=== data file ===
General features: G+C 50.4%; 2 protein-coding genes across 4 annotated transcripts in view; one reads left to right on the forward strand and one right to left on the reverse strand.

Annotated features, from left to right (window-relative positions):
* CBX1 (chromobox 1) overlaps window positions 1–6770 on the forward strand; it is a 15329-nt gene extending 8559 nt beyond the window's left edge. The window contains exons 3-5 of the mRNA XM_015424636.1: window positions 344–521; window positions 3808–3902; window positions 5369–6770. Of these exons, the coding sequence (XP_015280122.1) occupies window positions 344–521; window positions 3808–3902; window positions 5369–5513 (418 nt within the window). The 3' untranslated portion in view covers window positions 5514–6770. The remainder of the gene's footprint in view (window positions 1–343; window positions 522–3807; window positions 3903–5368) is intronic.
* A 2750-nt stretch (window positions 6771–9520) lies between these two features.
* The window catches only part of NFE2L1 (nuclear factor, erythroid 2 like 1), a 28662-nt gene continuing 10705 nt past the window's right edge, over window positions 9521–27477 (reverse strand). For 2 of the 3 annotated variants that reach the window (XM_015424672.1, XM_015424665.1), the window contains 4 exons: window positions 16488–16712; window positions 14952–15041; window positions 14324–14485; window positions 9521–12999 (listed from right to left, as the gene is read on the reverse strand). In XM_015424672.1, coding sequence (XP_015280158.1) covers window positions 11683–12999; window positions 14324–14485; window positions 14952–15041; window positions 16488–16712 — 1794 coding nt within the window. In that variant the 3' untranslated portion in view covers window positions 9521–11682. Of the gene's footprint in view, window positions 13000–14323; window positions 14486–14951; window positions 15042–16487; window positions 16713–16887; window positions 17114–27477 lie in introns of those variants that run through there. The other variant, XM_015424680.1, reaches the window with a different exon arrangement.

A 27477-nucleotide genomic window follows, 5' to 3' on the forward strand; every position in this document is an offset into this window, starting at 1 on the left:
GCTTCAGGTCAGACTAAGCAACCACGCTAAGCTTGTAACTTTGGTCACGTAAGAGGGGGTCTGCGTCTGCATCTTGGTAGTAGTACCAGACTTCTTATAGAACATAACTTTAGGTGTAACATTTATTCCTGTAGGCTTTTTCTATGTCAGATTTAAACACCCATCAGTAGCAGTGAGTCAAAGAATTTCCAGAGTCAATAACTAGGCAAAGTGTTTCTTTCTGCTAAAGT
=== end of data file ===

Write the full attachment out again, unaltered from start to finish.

General features: G+C 50.4%; 2 protein-coding genes across 4 annotated transcripts in view; one reads left to right on the forward strand and one right to left on the reverse strand.

Annotated features, from left to right (window-relative positions):
* CBX1 (chromobox 1) overlaps window positions 1–6770 on the forward strand; it is a 15329-nt gene extending 8559 nt beyond the window's left edge. The window contains exons 3-5 of the mRNA XM_015424636.1: window positions 344–521; window positions 3808–3902; window positions 5369–6770. Of these exons, the coding sequence (XP_015280122.1) occupies window positions 344–521; window positions 3808–3902; window positions 5369–5513 (418 nt within the window). The 3' untranslated portion in view covers window positions 5514–6770. The remainder of the gene's footprint in view (window positions 1–343; window positions 522–3807; window positions 3903–5368) is intronic.
* A 2750-nt stretch (window positions 6771–9520) lies between these two features.
* The window catches only part of NFE2L1 (nuclear factor, erythroid 2 like 1), a 28662-nt gene continuing 10705 nt past the window's right edge, over window positions 9521–27477 (reverse strand). For 2 of the 3 annotated variants that reach the window (XM_015424672.1, XM_015424665.1), the window contains 4 exons: window positions 16488–16712; window positions 14952–15041; window positions 14324–14485; window positions 9521–12999 (listed from right to left, as the gene is read on the reverse strand). In XM_015424672.1, coding sequence (XP_015280158.1) covers window positions 11683–12999; window positions 14324–14485; window positions 14952–15041; window positions 16488–16712 — 1794 coding nt within the window. In that variant the 3' untranslated portion in view covers window positions 9521–11682. Of the gene's footprint in view, window positions 13000–14323; window positions 14486–14951; window positions 15042–16487; window positions 16713–16887; window positions 17114–27477 lie in introns of those variants that run through there. The other variant, XM_015424680.1, reaches the window with a different exon arrangement.

A 27477-nucleotide genomic window follows, 5' to 3' on the forward strand; every position in this document is an offset into this window, starting at 1 on the left:
GCTTCAGGTCAGACTAAGCAACCACGCTAAGCTTGTAACTTTGGTCACGTAAGAGGGGGTCTGCGTCTGCATCTTGGTAGTAGTACCAGACTTCTTATAGAACATAACTTTAGGTGTAACATTTATTCCTGTAGGCTTTTTCTATGTCAGATTTAAACACCCATCAGTAGCAGTGAGTCAAAGAATTTCCAGAGTCAATAACTAGGCAAAGTGTTTCTTTCTGCTAAAGT